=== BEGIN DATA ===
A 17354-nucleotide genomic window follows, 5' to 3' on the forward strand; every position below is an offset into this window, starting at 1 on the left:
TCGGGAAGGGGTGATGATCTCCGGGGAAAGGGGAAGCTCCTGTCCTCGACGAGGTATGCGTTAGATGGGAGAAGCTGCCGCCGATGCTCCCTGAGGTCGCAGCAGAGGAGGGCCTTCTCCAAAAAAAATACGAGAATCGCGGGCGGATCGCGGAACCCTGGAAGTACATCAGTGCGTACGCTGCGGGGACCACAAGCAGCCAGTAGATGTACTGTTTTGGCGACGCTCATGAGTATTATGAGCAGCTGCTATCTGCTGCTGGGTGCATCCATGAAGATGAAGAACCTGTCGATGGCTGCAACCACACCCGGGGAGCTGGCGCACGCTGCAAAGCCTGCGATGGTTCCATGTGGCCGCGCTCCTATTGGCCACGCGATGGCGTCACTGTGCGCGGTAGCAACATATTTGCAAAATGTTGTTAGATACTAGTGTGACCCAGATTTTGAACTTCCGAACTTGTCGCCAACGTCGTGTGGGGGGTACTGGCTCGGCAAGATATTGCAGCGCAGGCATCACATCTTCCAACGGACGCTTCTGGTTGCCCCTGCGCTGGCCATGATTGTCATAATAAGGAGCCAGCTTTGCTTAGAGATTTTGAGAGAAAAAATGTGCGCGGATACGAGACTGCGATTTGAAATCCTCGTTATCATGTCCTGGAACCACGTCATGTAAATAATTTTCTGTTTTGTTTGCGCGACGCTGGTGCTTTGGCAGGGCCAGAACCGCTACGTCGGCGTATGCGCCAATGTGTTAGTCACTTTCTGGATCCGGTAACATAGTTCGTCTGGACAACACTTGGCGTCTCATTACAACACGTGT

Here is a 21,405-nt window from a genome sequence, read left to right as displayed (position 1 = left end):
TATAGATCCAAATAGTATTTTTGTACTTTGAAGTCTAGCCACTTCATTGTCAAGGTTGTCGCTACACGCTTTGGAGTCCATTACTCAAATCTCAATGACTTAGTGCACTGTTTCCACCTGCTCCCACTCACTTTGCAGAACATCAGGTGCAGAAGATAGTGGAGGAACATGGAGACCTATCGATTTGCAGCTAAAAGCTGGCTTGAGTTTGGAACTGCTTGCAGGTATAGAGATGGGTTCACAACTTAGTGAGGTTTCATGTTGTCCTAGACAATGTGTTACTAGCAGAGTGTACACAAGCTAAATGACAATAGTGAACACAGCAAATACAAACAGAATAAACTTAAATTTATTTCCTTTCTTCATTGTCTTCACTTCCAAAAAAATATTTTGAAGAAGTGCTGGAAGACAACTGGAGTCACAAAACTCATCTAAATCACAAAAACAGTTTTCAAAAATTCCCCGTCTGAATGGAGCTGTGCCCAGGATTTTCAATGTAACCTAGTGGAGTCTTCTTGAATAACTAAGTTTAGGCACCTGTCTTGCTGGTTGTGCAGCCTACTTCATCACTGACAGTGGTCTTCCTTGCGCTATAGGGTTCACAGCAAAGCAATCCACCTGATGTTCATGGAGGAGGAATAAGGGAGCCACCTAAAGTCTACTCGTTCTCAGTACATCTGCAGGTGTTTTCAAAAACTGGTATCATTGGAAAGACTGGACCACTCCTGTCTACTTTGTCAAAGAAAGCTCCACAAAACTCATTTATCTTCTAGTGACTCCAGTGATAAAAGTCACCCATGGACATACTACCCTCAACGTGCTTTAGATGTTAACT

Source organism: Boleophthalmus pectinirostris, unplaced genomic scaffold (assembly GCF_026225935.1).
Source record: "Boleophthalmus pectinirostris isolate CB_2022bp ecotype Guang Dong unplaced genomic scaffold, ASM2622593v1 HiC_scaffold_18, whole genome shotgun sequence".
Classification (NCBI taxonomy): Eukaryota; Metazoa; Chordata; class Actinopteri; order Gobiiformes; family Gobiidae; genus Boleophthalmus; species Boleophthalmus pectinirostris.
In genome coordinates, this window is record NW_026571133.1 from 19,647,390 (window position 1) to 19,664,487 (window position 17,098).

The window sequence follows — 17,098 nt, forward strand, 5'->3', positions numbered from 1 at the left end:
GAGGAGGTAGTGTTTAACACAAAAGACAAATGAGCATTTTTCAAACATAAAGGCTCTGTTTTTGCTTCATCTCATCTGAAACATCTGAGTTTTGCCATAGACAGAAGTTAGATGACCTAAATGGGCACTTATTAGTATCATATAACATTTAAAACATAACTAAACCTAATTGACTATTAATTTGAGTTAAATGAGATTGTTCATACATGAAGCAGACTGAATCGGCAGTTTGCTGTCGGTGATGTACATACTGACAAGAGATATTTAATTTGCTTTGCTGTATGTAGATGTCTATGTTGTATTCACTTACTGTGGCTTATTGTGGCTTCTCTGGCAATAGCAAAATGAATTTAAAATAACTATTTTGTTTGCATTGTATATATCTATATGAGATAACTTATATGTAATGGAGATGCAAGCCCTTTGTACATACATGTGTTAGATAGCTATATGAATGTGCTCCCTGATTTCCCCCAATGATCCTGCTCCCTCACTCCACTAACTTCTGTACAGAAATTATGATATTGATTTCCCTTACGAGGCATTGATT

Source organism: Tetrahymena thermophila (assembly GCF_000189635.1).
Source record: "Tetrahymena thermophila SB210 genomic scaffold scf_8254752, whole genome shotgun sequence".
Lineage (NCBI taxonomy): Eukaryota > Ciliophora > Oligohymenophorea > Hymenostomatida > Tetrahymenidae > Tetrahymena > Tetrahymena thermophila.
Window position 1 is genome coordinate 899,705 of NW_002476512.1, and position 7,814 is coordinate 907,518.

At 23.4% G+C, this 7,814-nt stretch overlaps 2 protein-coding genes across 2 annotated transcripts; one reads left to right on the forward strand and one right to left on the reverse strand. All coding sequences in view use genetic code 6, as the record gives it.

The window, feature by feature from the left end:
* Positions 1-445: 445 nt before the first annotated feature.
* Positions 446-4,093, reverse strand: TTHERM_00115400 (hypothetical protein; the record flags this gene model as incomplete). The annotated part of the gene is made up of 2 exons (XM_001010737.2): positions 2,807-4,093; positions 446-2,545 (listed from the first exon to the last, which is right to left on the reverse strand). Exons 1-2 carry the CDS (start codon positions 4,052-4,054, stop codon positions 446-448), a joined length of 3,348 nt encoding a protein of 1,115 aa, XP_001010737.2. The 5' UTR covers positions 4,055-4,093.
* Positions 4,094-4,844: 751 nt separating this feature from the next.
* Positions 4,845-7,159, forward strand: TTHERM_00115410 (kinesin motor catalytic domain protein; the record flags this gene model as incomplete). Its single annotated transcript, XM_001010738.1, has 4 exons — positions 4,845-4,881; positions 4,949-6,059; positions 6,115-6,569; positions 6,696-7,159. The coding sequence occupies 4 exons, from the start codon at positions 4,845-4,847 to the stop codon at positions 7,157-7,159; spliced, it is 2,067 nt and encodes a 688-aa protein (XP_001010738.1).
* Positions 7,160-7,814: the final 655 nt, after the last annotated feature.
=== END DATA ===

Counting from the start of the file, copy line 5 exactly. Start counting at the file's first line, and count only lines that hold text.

Source organism: Boleophthalmus pectinirostris, unplaced genomic scaffold (assembly GCF_026225935.1).